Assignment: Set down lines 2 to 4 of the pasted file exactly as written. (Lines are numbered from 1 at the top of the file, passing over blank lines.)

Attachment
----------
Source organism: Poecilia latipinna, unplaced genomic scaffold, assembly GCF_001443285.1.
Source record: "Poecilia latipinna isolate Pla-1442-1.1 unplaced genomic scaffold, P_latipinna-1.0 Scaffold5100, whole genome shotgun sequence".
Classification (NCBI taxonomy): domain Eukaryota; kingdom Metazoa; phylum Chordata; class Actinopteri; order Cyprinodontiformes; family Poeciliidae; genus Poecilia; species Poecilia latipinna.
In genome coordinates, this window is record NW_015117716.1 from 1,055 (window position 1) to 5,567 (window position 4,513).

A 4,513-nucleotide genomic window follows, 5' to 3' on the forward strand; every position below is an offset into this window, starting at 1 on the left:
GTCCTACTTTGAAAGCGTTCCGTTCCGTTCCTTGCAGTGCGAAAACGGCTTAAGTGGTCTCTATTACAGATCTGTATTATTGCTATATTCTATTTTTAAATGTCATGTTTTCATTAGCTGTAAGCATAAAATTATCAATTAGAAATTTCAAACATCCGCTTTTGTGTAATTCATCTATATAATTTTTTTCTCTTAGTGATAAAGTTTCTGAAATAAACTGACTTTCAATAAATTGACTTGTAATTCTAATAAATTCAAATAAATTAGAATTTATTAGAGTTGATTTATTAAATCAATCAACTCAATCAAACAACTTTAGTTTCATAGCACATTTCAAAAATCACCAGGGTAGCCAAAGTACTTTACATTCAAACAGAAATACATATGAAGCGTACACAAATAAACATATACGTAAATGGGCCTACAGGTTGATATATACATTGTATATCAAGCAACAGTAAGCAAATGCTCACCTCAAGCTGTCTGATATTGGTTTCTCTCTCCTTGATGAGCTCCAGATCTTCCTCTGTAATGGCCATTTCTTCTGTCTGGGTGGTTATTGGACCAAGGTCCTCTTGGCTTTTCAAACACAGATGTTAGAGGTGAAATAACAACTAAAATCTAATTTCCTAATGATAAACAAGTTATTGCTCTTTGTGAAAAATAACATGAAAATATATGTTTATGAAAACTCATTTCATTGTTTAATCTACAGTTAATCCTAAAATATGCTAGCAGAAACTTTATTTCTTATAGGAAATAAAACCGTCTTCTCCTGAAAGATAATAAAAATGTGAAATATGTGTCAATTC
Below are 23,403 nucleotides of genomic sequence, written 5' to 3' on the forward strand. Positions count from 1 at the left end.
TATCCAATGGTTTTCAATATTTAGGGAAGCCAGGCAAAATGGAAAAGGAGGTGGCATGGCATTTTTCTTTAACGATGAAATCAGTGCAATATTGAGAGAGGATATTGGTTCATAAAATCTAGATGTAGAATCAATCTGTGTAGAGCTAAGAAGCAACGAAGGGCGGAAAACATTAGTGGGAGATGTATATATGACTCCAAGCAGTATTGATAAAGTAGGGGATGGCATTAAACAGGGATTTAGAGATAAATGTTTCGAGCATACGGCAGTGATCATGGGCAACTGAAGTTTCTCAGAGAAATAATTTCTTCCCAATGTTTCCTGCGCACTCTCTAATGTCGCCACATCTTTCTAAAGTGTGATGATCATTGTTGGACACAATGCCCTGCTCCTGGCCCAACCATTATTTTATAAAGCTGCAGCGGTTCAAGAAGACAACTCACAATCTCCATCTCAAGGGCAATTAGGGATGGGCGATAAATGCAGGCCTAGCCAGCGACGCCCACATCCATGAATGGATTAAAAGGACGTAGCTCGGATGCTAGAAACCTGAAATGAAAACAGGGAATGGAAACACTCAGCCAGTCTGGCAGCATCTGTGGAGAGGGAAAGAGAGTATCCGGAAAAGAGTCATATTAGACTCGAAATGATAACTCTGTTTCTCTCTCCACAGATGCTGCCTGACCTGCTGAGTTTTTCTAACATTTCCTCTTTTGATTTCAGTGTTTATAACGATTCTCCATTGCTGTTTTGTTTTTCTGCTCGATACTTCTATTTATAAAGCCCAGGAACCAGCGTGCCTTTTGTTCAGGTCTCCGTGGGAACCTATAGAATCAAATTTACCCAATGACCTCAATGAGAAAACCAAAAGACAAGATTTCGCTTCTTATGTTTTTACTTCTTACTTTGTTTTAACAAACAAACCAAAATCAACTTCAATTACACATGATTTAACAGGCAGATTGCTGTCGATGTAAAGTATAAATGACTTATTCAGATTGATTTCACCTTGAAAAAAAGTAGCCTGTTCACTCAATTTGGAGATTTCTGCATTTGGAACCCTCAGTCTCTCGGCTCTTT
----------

Source record: "Poecilia latipinna isolate Pla-1442-1.1 unplaced genomic scaffold, P_latipinna-1.0 Scaffold5100, whole genome shotgun sequence".
Classification (NCBI taxonomy): domain Eukaryota; kingdom Metazoa; phylum Chordata; class Actinopteri; order Cyprinodontiformes; family Poeciliidae; genus Poecilia; species Poecilia latipinna.
In genome coordinates, this window is record NW_015117716.1 from 1,055 (window position 1) to 5,567 (window position 4,513).